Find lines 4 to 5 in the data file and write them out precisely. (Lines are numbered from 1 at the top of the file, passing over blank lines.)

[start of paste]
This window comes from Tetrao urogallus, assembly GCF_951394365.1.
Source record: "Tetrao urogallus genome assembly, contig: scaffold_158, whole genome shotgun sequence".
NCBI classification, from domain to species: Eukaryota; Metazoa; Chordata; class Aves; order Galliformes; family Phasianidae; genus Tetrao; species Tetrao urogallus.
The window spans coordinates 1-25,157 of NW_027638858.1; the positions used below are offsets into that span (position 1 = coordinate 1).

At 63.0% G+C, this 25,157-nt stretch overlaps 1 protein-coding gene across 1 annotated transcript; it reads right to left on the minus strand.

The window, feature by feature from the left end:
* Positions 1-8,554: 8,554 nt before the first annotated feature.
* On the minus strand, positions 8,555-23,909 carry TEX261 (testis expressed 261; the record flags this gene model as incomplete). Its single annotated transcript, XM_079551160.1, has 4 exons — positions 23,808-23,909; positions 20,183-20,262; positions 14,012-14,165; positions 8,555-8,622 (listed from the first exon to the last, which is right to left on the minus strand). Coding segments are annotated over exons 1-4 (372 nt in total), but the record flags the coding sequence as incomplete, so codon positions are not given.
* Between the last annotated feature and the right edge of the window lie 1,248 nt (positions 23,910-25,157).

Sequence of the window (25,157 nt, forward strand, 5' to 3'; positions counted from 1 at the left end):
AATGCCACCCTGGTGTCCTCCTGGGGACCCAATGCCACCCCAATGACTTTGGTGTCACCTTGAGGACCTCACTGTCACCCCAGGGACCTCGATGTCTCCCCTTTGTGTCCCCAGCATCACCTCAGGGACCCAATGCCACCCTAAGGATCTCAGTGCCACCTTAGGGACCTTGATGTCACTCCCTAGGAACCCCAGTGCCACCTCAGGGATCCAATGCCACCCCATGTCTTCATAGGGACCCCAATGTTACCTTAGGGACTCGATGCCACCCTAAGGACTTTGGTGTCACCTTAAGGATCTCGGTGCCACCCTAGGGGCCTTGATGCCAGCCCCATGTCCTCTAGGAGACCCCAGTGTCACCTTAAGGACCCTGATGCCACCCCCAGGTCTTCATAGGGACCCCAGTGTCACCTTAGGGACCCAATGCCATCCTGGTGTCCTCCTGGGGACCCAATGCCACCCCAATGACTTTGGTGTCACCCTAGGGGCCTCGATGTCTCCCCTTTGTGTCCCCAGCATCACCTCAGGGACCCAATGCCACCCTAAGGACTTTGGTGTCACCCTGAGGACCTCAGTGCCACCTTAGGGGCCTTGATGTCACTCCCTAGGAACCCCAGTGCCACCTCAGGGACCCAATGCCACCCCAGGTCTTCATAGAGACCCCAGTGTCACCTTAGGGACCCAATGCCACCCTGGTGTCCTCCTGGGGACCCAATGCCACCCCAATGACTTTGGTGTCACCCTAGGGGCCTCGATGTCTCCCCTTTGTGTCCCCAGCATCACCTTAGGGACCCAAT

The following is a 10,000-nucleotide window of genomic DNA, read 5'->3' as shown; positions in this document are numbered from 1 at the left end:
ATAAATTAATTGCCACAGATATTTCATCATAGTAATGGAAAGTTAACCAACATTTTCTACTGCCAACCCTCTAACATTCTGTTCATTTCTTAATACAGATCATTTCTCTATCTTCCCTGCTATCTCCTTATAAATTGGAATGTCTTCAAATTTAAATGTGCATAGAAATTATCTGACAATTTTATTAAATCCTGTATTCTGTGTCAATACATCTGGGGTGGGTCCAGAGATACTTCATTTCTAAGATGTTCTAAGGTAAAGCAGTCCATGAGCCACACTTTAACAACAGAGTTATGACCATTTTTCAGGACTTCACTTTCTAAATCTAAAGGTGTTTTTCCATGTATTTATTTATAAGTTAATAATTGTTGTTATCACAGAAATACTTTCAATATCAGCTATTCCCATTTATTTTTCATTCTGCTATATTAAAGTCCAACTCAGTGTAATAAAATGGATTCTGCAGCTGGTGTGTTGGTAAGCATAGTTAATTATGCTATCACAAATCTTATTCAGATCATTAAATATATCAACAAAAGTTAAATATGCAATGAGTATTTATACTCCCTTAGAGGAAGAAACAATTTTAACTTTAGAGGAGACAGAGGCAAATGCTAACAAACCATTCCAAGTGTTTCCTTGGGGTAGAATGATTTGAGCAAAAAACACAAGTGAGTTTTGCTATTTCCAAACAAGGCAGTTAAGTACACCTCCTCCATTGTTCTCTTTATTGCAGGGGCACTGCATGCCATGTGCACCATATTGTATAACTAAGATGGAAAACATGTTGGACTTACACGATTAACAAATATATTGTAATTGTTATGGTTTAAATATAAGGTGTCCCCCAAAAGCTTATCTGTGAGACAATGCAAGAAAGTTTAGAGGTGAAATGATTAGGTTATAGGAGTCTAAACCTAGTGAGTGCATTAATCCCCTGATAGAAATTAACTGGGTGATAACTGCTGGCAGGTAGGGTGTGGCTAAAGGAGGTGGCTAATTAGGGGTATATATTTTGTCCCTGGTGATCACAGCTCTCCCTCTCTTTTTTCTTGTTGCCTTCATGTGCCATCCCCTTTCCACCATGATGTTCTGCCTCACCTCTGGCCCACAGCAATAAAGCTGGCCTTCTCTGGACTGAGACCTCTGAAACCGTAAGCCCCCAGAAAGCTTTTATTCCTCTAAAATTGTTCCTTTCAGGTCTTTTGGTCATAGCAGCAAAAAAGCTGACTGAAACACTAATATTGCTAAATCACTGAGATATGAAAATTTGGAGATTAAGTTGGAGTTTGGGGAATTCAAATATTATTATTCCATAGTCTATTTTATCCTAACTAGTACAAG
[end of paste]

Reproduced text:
The window spans coordinates 1-25,157 of NW_027638858.1; the positions used below are offsets into that span (position 1 = coordinate 1).

At 63.0% G+C, this 25,157-nt stretch overlaps 1 protein-coding gene across 1 annotated transcript; it reads right to left on the minus strand.